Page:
2. Background of the study and problem statement
3. Material and methods
4. Results and discussion
5. Discussion and conclusion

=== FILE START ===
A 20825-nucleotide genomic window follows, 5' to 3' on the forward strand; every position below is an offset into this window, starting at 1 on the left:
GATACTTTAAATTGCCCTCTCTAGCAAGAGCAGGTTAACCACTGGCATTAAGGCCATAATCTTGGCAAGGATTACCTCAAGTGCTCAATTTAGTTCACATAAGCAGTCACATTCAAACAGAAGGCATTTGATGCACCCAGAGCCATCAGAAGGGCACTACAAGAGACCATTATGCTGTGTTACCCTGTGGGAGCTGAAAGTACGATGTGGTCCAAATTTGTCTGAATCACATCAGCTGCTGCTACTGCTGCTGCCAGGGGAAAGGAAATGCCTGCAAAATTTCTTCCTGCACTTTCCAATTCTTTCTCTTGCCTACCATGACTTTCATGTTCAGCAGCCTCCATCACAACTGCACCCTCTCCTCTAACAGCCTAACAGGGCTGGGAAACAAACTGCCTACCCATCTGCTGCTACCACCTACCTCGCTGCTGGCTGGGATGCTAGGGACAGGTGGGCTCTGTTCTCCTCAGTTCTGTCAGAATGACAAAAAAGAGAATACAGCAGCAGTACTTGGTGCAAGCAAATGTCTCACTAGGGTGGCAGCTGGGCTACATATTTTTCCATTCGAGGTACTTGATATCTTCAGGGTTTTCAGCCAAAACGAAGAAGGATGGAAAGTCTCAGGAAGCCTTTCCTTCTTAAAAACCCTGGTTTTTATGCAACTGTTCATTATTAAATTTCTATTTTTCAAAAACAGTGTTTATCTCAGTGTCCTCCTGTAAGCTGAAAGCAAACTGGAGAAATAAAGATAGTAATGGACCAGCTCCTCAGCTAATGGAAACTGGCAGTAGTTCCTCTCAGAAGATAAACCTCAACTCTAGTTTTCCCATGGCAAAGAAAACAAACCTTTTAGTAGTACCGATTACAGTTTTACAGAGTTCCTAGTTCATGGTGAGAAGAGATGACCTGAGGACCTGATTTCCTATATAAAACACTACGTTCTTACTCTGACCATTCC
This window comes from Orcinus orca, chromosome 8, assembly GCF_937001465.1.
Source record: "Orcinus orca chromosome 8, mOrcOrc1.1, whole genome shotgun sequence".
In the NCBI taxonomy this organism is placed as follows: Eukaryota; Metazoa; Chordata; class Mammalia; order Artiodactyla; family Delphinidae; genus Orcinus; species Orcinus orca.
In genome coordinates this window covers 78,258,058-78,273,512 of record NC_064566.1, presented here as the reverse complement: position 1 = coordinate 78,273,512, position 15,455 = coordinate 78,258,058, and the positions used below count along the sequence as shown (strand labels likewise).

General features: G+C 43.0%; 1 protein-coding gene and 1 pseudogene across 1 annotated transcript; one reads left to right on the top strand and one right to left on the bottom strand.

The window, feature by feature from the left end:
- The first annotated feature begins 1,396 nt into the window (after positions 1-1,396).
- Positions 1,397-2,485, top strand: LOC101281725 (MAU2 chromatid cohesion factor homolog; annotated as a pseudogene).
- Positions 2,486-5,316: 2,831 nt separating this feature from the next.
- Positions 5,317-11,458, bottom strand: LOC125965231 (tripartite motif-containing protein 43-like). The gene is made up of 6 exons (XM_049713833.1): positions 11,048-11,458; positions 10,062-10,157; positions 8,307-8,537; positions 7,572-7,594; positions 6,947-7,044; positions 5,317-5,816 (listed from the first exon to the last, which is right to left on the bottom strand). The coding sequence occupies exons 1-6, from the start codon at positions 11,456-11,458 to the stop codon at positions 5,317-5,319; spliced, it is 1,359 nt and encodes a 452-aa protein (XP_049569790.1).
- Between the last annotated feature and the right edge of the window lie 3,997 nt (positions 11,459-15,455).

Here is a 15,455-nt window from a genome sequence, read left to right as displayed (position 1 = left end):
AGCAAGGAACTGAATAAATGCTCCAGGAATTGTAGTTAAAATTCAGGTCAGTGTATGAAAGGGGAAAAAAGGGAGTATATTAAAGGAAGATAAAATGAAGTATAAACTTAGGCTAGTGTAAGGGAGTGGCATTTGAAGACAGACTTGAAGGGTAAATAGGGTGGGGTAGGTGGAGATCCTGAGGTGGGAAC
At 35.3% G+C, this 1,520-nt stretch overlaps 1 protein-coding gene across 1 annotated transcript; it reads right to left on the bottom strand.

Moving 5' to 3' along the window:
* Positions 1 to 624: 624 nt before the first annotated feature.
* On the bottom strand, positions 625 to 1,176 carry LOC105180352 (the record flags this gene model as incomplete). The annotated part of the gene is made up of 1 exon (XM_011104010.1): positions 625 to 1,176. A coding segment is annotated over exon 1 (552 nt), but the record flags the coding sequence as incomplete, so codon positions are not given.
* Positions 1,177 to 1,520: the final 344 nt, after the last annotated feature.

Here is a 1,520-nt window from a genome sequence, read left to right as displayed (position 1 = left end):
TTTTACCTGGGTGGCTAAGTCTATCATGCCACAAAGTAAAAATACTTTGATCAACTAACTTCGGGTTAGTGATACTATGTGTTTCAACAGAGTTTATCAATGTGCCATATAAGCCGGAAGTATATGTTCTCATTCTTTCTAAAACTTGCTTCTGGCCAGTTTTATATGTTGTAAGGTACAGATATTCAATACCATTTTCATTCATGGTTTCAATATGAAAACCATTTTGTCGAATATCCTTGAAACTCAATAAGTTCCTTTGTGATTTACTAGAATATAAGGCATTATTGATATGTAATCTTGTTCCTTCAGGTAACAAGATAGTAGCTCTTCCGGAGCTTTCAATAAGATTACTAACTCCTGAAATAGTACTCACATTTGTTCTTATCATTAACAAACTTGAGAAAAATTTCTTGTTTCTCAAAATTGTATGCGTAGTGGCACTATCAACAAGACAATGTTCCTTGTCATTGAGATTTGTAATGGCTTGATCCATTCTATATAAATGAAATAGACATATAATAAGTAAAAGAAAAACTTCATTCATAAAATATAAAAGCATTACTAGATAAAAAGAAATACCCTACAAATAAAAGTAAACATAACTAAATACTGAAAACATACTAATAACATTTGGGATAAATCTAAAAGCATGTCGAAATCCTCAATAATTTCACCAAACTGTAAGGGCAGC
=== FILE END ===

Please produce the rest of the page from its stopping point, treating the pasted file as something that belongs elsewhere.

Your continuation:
7. Ethiopia lies from longitudes 33°E to 55°E and latitudes from 3.5°N to 15°N, covering a land area of 1.13 million km² and including large areas of flat land and gently rolling hilly areas as well as steep mountains and ragged valleys. There is an uneven distribution among regions, mainly varies with regional altitude changes from slightly below sea level to more than 4,000 m above sea level (Figure XX). Thus, the climate of Ethiopia is quite variable across the country. Ethiopia’s climate is mainly tropical steppe climate and subtropical forest climate, the annual average temperature is from 10 to 27°C and the tropical zone receives less than 510 mm rain per annul, while the subtropical zone, which includes most of the highlands, receives 510 to 1,530 mm of rain annually (Mach, 2006). Despite it is difficult to make agricultural planning due to variable rainfall, a large proportion of the Ethiopia gets sufficient for rain-fed crop production. In the north of the country, the rainfall pattern is mainly bimodal, with the shorter starts around March/April and the second one begins around June/July. In some regions, the two seasons combine into a uni modal pattern, which the main crop planting season is from June to October and it almost depends on rain. The main crops in Ethiopia are eff (Agronomists ref), maize (Zea yams) and wheat (Tritium assumptive Linn.), etc writer can know which variables he/she is going to use for climate change and crops etc so that we can discuss more.
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